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Are you at increased risk of prostate cancer?

  • Age – the risk of getting prostate cancer increases with age. Prostate cancer is most common in men over 65 but has been diagnosed in men in their 30’s.
  • Family history – Your risk is higher if your father, brother, or son had prostate cancer, especially at an early age. There is also evidence of an increased risk if close relatives have had breast cancer.
  • Race – Prostate cancer is more common in men of color. African-American men have the highest risk.
  • Other factors that may increase risk include:
    • Diet high in animal fat and/or low in fruits & vegetables
    • A history of inflammation or infection of the prostate
    • Exposure to chemicals including Agent Orange
    • Biopsy evidence of high-grade prostatic intraepithelial neoplasia (PIN) or atypical small acinar proliferation (ASAP) See: Precancerous Lesions of the Prostate

See our article: For Your Sons, Promoting Awareness within the Family

What are the symptoms of prostate cancer?

There are usually no symptoms for prostate cancer in the earlier stages which supports the importance of screening. As the cancer progresses, urinary symptoms may appear similar to those discussed for BHP and prostatitis in the Prostate Basics section of this Decision Aide.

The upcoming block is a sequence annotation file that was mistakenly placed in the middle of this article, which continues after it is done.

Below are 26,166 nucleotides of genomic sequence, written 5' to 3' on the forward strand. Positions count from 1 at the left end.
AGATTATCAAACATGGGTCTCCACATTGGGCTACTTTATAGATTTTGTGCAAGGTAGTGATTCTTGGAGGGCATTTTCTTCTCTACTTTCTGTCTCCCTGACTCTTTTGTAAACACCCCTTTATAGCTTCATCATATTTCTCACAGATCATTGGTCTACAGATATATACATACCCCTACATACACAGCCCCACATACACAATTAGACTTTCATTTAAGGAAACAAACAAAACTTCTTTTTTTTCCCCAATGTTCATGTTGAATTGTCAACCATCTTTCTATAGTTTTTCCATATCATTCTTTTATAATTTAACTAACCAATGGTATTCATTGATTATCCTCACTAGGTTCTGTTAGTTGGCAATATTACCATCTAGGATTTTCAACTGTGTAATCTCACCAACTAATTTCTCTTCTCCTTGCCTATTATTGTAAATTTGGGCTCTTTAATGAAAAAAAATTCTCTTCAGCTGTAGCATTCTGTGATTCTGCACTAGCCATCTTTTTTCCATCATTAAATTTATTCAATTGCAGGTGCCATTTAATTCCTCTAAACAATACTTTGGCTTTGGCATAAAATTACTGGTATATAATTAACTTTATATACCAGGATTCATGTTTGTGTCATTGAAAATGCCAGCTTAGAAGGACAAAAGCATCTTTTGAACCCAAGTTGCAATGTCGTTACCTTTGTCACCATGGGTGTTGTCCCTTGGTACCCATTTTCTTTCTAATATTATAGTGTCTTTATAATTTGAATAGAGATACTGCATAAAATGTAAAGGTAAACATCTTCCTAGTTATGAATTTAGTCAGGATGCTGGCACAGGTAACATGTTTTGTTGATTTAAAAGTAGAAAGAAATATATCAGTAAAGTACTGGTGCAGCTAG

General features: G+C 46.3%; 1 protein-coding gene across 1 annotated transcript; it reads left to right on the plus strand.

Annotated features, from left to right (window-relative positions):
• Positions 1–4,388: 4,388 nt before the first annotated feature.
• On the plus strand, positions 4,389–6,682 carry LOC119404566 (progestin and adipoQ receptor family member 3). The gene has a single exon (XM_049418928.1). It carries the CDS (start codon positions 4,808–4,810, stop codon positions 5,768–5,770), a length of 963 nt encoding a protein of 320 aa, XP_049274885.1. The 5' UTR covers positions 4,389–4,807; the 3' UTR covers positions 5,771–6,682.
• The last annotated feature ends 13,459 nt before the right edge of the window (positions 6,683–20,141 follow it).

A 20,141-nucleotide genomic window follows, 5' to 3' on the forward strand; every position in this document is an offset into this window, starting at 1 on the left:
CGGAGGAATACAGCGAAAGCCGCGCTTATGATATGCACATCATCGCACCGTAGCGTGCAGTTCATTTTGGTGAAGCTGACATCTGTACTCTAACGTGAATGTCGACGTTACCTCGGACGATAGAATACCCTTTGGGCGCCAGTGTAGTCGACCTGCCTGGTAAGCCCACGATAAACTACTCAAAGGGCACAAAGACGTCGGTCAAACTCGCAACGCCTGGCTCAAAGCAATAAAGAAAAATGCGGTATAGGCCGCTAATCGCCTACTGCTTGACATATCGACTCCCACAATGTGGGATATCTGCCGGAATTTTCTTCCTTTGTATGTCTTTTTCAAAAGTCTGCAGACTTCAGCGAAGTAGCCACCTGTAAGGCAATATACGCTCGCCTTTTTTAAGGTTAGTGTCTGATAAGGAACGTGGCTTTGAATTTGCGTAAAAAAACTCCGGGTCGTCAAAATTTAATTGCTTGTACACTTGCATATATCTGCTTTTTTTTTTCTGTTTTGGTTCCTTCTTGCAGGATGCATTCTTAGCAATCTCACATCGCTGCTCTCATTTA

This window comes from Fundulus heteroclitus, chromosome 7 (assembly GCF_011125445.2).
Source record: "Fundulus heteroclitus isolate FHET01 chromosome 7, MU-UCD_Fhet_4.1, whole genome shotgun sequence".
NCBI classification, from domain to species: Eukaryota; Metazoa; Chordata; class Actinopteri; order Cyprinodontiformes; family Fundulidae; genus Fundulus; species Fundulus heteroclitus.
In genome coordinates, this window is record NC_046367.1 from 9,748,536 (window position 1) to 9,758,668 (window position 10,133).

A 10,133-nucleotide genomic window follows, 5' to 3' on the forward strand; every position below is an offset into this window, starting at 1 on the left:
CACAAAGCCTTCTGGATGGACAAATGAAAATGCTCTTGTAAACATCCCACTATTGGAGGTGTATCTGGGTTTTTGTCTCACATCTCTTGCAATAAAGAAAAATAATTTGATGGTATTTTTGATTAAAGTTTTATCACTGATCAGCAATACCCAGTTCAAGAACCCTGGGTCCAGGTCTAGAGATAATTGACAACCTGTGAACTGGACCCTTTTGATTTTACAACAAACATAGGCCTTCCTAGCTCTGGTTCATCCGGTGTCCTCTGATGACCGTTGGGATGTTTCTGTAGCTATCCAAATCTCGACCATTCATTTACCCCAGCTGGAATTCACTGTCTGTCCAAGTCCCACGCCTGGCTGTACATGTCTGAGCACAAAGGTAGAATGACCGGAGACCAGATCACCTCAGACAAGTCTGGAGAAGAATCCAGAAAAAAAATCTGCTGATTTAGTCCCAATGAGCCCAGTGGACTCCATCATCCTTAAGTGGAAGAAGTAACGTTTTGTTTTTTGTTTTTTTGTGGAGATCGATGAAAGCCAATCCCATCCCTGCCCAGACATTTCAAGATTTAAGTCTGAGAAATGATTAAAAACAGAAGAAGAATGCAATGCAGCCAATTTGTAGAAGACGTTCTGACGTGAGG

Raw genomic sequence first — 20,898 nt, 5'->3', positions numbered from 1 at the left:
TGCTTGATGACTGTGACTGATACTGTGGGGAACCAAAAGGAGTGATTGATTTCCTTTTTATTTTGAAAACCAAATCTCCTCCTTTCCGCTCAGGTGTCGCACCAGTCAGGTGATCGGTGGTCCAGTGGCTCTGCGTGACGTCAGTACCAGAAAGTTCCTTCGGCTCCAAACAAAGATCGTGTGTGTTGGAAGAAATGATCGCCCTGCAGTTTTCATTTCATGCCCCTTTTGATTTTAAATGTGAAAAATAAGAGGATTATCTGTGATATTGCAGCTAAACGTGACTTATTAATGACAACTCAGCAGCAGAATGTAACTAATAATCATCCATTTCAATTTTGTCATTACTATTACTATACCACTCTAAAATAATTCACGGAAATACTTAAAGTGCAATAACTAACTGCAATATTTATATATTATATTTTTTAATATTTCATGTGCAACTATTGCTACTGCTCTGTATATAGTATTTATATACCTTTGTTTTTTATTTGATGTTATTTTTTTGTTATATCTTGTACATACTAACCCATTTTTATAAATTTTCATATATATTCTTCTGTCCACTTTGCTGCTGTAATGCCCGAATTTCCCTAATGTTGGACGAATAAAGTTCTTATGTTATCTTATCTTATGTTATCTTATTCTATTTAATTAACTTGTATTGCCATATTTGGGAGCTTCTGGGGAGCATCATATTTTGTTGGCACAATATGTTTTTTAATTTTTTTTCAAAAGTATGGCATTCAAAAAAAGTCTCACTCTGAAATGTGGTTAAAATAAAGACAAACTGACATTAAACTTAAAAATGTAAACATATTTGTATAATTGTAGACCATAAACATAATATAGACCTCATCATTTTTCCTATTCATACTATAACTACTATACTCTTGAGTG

Can you reduce your risk of prostate cancer?

Diet modification
According to the Prostate Cancer Foundation, “research in the past few years has shown that diet modification might decrease the chances of developing prostate cancer, reduce the likelihood of having a prostate cancer recurrence, or help slow the progression of the disease.” For more information, see the Any Alternatives? section of this Decision Aide.

Medicines called 5-alpha-reductase inhibitors (5-ARI)
The Prostate Cancer Prevention Trial (PCPT) demonstrated that finasteride (Proscar®) reduces the risk of prostate cancer by nearly 25%. The REDUCE trial completed in May 2009 for a similar drug, dutasteride (Avodart®), reported a reduced risk of 23%.
In 2008, ACSO/AUA issued the following guidelines for 5-ARI for PC prevention

  • inform the man who is considering a 5-ARI that these agents reduce the incidence of prostate cancer, and be sure to be clear that these agents do not reduce the risk of prostate cancer to zero;
  • discuss the elevated rate of high-grade cancer observed in the PCPT and inform men of the potential explanations;
  • make it known to men that no information on the long-term effects of 5-ARIs on prostate cancer incidence exists beyond approximately 7 years, and that whether or not a 5-ARI reduces prostate cancer mortality or increases life expectancy remains unknown;
  • inform men of possible but reversible sexual adverse effects; and
  • inform men of the likely improvement in lower urinary tract symptoms.

See our August 2010 article Chemoprevention of Prostate Cancer